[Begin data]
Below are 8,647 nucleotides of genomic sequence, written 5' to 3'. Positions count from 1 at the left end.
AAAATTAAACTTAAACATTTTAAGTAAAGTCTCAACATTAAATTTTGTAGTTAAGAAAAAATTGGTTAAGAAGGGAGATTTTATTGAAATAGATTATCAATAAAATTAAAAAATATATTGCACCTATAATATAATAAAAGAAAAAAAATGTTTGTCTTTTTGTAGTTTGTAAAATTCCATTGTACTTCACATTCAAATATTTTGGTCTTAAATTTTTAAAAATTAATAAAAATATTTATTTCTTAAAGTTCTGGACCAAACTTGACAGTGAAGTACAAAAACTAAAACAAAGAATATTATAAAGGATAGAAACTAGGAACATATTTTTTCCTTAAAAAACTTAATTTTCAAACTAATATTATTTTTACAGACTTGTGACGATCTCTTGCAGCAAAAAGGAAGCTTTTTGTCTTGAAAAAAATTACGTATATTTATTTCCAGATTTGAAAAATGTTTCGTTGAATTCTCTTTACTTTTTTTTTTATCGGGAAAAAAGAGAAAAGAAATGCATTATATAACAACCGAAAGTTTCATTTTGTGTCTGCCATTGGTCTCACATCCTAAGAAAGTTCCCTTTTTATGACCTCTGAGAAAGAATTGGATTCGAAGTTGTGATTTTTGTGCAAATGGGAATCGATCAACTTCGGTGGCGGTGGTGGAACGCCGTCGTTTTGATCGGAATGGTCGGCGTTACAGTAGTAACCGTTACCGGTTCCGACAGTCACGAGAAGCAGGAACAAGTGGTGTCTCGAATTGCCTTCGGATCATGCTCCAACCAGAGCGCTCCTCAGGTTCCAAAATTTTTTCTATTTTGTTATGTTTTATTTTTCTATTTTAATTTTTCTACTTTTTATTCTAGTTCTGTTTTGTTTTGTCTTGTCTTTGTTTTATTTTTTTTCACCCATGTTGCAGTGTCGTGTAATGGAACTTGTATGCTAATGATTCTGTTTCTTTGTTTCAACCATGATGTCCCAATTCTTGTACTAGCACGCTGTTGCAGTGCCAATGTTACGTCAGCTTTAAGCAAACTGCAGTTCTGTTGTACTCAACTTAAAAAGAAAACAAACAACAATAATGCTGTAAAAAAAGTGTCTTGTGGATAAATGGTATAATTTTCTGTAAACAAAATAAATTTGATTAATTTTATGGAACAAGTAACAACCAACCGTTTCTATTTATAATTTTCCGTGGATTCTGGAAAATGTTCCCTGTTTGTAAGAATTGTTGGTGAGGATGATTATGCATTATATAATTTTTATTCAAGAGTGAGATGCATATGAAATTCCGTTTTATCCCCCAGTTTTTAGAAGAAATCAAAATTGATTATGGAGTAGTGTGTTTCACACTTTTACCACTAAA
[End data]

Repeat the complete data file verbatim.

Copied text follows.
Below are 8,647 nucleotides of genomic sequence, written 5' to 3'. Positions count from 1 at the left end.
AAAATTAAACTTAAACATTTTAAGTAAAGTCTCAACATTAAATTTTGTAGTTAAGAAAAAATTGGTTAAGAAGGGAGATTTTATTGAAATAGATTATCAATAAAATTAAAAAATATATTGCACCTATAATATAATAAAAGAAAAAAAATGTTTGTCTTTTTGTAGTTTGTAAAATTCCATTGTACTTCACATTCAAATATTTTGGTCTTAAATTTTTAAAAATTAATAAAAATATTTATTTCTTAAAGTTCTGGACCAAACTTGACAGTGAAGTACAAAAACTAAAACAAAGAATATTATAAAGGATAGAAACTAGGAACATATTTTTTCCTTAAAAAACTTAATTTTCAAACTAATATTATTTTTACAGACTTGTGACGATCTCTTGCAGCAAAAAGGAAGCTTTTTGTCTTGAAAAAAATTACGTATATTTATTTCCAGATTTGAAAAATGTTTCGTTGAATTCTCTTTACTTTTTTTTTTATCGGGAAAAAAGAGAAAAGAAATGCATTATATAACAACCGAAAGTTTCATTTTGTGTCTGCCATTGGTCTCACATCCTAAGAAAGTTCCCTTTTTATGACCTCTGAGAAAGAATTGGATTCGAAGTTGTGATTTTTGTGCAAATGGGAATCGATCAACTTCGGTGGCGGTGGTGGAACGCCGTCGTTTTGATCGGAATGGTCGGCGTTACAGTAGTAACCGTTACCGGTTCCGACAGTCACGAGAAGCAGGAACAAGTGGTGTCTCGAATTGCCTTCGGATCATGCTCCAACCAGAGCGCTCCTCAGGTTCCAAAATTTTTTCTATTTTGTTATGTTTTATTTTTCTATTTTAATTTTTCTACTTTTTATTCTAGTTCTGTTTTGTTTTGTCTTGTCTTTGTTTTATTTTTTTTCACCCATGTTGCAGTGTCGTGTAATGGAACTTGTATGCTAATGATTCTGTTTCTTTGTTTCAACCATGATGTCCCAATTCTTGTACTAGCACGCTGTTGCAGTGCCAATGTTACGTCAGCTTTAAGCAAACTGCAGTTCTGTTGTACTCAACTTAAAAAGAAAACAAACAACAATAATGCTGTAAAAAAAGTGTCTTGTGGATAAATGGTATAATTTTCTGTAAACAAAATAAATTTGATTAATTTTATGGAACAAGTAACAACCAACCGTTTCTATTTATAATTTTCCGTGGATTCTGGAAAATGTTCCCTGTTTGTAAGAATTGTTGGTGAGGATGATTATGCATTATATAATTTTTATTCAAGAGTGAGATGCATATGAAATTCCGTTTTATCCCCCAGTTTTTAGAAGAAATCAAAATTGATTATGGAGTAGTGTGTTTCACACTTTTACCACTAAA